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September Gallery

Choose from 24 pictures in our September collection for your Wall Art or Photo Gift. All professionally made for Quick Shipping.

Immunofluorescent LM of neurons & astrocytes Featured September Print

Immunofluorescent LM of neurons & astrocytes

Immunofluorescent Light Micrograph of a network of neurons and astrocyte cells, in brain cortex. In the foreground, nerve fibres of neurons (green) are seen in a fine branching network. These fibres are the routes of transmission of nerve impulses. Astrocytes behind them (orange) are large star- shaped connective tissue cells; as part of the neuroglia ("nerve glue") they provide mechanical support and nutrients for the neurons. Astrocytes may take part in information storage processes. Immunofluorescence is a staining technique which uses antibodies to attach fluorescent dyes to specific tissues and to molecules within the cell. Magnification: x200 at 35mm, x375 at 6x4.5cm


View of an aurora borealis display Featured September Print

View of an aurora borealis display

View of an aurora borealis display (blue) centred on the constellation of Ursa Major. Aurorae are caused by the interaction between energetic charged particles coming from the Sun and molecules of gases in the upper atmosphere (about 100km). A stream of charged particles, known as the solar wind, flows continuously from the Sun's corona towards interplanetary space at speeds of 400-500 km/s. These particles do not reach the Earth's atmosphere due to the shielding effect of the Earth's magnetic field. However, violent solar activities such as solar flares emit highly energetic particles which penetrate this shield and ionise molecules in the atmosphere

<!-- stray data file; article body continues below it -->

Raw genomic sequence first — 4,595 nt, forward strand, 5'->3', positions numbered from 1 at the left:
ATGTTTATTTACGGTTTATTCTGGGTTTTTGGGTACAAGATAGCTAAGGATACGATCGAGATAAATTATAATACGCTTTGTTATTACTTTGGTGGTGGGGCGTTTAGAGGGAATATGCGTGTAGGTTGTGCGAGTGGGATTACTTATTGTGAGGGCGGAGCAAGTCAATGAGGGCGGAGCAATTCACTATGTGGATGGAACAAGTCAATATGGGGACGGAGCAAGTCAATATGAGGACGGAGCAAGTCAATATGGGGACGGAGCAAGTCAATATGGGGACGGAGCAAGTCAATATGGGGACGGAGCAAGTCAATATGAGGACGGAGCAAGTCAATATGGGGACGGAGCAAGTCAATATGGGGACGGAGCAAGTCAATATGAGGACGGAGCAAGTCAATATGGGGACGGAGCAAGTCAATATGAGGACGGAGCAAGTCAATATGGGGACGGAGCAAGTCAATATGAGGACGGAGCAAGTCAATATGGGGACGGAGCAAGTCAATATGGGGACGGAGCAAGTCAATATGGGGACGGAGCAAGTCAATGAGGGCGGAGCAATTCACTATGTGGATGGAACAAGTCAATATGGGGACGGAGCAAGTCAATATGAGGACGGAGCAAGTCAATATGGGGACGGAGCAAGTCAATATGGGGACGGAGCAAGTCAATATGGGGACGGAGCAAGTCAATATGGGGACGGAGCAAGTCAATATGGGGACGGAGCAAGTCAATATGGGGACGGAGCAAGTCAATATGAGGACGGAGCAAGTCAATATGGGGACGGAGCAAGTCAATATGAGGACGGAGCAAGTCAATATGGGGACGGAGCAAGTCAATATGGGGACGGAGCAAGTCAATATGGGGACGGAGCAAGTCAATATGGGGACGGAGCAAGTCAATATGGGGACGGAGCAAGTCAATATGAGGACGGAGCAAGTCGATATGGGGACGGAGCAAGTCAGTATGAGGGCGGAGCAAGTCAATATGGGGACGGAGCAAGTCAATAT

Podkamennaya Tunguska Valley in 1927 Featured September Print

Podkamennaya Tunguska Valley in 1927

Ground zero': the site of the Tunguska event. In the early hours of 30 June 1908, a huge fireball was observed low in the sky over western Siberia. Shortly afterwards, an enormous explosion was heard. The explosion caused incredible damage, flattening over 3000 square kilometres of forests. The site of the explosion was near the town of Vanavara, in the Podkamennaya Tunguska River valley. It is now thought that the event (estimated equivalence 2 million tonnes of TNT) was caused by a meteoroid about 50 metres in diameter breaking up and exploding in the atmosphere, although no major fragments or craters have been found. This photo was taken in 1927